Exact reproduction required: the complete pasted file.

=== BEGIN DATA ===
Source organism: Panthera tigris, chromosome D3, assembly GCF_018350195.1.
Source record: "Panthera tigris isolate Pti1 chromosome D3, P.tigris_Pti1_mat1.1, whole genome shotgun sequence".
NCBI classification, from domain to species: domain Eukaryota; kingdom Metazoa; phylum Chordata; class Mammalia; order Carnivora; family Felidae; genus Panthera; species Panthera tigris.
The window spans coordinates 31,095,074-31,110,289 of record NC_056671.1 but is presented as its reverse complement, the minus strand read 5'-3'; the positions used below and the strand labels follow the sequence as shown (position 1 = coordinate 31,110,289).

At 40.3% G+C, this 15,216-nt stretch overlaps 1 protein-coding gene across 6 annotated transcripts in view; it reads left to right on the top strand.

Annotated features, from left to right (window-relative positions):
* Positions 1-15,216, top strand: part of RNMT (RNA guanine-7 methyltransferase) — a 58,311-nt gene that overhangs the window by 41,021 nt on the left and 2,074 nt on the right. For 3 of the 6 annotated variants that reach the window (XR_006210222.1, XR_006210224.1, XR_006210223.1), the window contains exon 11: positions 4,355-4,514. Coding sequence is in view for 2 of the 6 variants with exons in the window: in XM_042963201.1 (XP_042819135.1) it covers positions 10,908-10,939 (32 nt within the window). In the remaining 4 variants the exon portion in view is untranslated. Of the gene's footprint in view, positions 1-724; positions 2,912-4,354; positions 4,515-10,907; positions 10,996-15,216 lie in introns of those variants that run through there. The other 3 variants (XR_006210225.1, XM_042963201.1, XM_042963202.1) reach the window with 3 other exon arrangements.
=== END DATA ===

Source organism: Panthera tigris, chromosome D3, assembly GCF_018350195.1.
Source record: "Panthera tigris isolate Pti1 chromosome D3, P.tigris_Pti1_mat1.1, whole genome shotgun sequence".
NCBI classification, from domain to species: domain Eukaryota; kingdom Metazoa; phylum Chordata; class Mammalia; order Carnivora; family Felidae; genus Panthera; species Panthera tigris.
The window spans coordinates 31,095,074-31,110,289 of record NC_056671.1 but is presented as its reverse complement, the minus strand read 5'-3'; the positions used below and the strand labels follow the sequence as shown (position 1 = coordinate 31,110,289).

At 40.3% G+C, this 15,216-nt stretch overlaps 1 protein-coding gene across 6 annotated transcripts in view; it reads left to right on the top strand.

Annotated features, from left to right (window-relative positions):
* Positions 1-15,216, top strand: part of RNMT (RNA guanine-7 methyltransferase) — a 58,311-nt gene that overhangs the window by 41,021 nt on the left and 2,074 nt on the right. For 3 of the 6 annotated variants that reach the window (XR_006210222.1, XR_006210224.1, XR_006210223.1), the window contains exon 11: positions 4,355-4,514. Coding sequence is in view for 2 of the 6 variants with exons in the window: in XM_042963201.1 (XP_042819135.1) it covers positions 10,908-10,939 (32 nt within the window). In the remaining 4 variants the exon portion in view is untranslated. Of the gene's footprint in view, positions 1-724; positions 2,912-4,354; positions 4,515-10,907; positions 10,996-15,216 lie in introns of those variants that run through there. The other 3 variants (XR_006210225.1, XM_042963201.1, XM_042963202.1) reach the window with 3 other exon arrangements.